Barbieri balances ball and ‘Bubs’

When it comes to commitment to the cause Adelaide United goalkeeper Melissa Barbieri is almost without peer.

The Melbourne-based Barbieri will again split her time between her hometown and Adelaide where she will don the gloves for a second season with the Lady Reds.

At 34, the long-serving Matildas shotstopper has confronted many a hurdle both on and off the field, but these days the challenge is perhaps greater than ever before.

A mother to 18-month Holly, Barbieri, somewhat ironically nicknamed ‘Bubs’, will spend the second half of the week based in Adelaide during the Westfield W-League season.

“Being a female footballer forces you to be a talented juggler in terms of work, life, football and balancing it all. So I’m used to it you could say. It’s hard but I have a great support network so I’m lucky.

“Holly certainly doesn’t care, she seems happy, I come home and she calls me Nonna!”

Barbieri is now approaching a third decade in senior women’s football, having debuted during the mid 1990s in the old Women’s National Soccer League... as an outfield player.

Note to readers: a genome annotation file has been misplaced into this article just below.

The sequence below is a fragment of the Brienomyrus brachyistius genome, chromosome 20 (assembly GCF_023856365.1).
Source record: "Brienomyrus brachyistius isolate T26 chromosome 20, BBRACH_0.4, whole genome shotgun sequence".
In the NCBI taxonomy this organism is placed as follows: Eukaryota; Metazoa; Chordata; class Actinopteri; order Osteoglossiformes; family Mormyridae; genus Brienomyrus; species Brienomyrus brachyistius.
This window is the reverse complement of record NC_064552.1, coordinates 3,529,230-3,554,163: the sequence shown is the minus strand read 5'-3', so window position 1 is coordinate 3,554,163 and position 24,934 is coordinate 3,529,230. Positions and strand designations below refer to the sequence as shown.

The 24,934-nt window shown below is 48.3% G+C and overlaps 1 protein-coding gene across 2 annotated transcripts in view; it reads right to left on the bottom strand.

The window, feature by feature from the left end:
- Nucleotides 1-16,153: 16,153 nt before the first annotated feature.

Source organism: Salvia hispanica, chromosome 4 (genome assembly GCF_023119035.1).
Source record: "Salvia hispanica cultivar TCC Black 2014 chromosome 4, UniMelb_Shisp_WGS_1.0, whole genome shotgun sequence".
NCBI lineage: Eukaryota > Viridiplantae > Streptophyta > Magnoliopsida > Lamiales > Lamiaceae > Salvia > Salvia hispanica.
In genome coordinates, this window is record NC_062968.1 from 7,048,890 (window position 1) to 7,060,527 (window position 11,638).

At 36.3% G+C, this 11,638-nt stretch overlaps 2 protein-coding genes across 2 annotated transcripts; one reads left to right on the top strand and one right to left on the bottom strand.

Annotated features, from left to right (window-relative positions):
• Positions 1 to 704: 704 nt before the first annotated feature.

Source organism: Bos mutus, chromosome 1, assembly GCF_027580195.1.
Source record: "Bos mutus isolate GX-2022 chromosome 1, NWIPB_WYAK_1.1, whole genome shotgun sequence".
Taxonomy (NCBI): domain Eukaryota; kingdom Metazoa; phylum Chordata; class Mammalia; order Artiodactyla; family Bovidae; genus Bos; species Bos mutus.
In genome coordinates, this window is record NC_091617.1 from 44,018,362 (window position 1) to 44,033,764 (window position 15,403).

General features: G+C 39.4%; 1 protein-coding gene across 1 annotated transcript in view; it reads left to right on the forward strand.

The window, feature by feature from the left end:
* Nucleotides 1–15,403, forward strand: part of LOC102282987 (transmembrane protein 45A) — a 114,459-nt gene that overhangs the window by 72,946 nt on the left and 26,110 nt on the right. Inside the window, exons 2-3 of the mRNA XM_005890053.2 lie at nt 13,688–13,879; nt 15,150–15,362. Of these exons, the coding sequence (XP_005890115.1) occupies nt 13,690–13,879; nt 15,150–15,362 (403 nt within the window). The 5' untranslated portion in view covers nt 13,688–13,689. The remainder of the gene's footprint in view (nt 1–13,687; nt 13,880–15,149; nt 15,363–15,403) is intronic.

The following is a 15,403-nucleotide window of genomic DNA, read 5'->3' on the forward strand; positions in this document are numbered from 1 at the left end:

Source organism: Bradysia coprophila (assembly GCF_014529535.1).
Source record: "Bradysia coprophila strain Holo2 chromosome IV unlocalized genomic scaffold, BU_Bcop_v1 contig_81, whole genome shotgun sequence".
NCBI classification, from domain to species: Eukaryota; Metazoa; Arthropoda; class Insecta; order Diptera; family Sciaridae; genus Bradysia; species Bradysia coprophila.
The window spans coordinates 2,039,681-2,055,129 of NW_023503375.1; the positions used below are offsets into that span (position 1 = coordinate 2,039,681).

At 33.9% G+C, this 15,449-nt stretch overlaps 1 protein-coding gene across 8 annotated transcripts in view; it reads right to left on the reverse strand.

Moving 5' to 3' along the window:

It is just another layer in Barbieri’s multi-tiered back-story.

Yet for all the varied experiences, she says last season at Adelaide United was like no other.

Under new coach Ross Aloisi the Lady Reds ended a three-season hold on the wooden-spoon and remarkable fell only narrowly shy of a berth in the semi-finals.

And Barbieri says the team camaraderie in the City of Churches is almost without peer.

“This is something that might only happen once in your career, where you have a club team that bands together in this way,” she said. “It is almost a national team vibe. I told the girls last year this very rarely happens. It is very special and goes right through from the young kids to the older players. I love it.”

“The older players are so grounded, people like Kristy Moore. That bodes well for the younger players, and they take that on board to their credit.”

So is the same vibe in the squad this year? “Absolutely. South Australia is really good at bringing up grounded, humble players. And I include Ross Aloisi in that. And he proved he can make a difference to the team over the past 12 months.

“I really feel I can leave a legacy with these girls, and hopefully we can build even further on this camaraderie.”